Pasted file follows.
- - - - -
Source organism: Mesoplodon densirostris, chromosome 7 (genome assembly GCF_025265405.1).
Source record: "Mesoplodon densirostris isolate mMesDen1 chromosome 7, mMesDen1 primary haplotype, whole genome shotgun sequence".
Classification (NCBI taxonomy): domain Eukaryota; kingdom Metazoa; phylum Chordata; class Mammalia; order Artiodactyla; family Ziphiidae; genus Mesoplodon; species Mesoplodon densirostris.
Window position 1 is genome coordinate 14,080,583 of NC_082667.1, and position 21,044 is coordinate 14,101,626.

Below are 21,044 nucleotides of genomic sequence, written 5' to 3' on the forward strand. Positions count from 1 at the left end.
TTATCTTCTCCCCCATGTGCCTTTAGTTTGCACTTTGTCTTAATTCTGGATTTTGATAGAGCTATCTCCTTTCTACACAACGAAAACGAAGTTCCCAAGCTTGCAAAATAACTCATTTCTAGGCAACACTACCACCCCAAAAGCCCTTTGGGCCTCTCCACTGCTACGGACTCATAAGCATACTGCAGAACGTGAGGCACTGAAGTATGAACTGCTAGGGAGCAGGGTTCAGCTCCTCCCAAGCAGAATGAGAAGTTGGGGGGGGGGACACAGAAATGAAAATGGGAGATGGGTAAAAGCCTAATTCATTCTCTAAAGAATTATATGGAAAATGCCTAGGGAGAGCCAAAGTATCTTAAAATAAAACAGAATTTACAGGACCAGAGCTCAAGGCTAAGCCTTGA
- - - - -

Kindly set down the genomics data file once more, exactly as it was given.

Source organism: Mesoplodon densirostris, chromosome 7 (genome assembly GCF_025265405.1).
Source record: "Mesoplodon densirostris isolate mMesDen1 chromosome 7, mMesDen1 primary haplotype, whole genome shotgun sequence".
Classification (NCBI taxonomy): domain Eukaryota; kingdom Metazoa; phylum Chordata; class Mammalia; order Artiodactyla; family Ziphiidae; genus Mesoplodon; species Mesoplodon densirostris.
Window position 1 is genome coordinate 14,080,583 of NC_082667.1, and position 21,044 is coordinate 14,101,626.

Below are 21,044 nucleotides of genomic sequence, written 5' to 3' on the forward strand. Positions count from 1 at the left end.
TTATCTTCTCCCCCATGTGCCTTTAGTTTGCACTTTGTCTTAATTCTGGATTTTGATAGAGCTATCTCCTTTCTACACAACGAAAACGAAGTTCCCAAGCTTGCAAAATAACTCATTTCTAGGCAACACTACCACCCCAAAAGCCCTTTGGGCCTCTCCACTGCTACGGACTCATAAGCATACTGCAGAACGTGAGGCACTGAAGTATGAACTGCTAGGGAGCAGGGTTCAGCTCCTCCCAAGCAGAATGAGAAGTTGGGGGGGGGGACACAGAAATGAAAATGGGAGATGGGTAAAAGCCTAATTCATTCTCTAAAGAATTATATGGAAAATGCCTAGGGAGAGCCAAAGTATCTTAAAATAAAACAGAATTTACAGGACCAGAGCTCAAGGCTAAGCCTTGA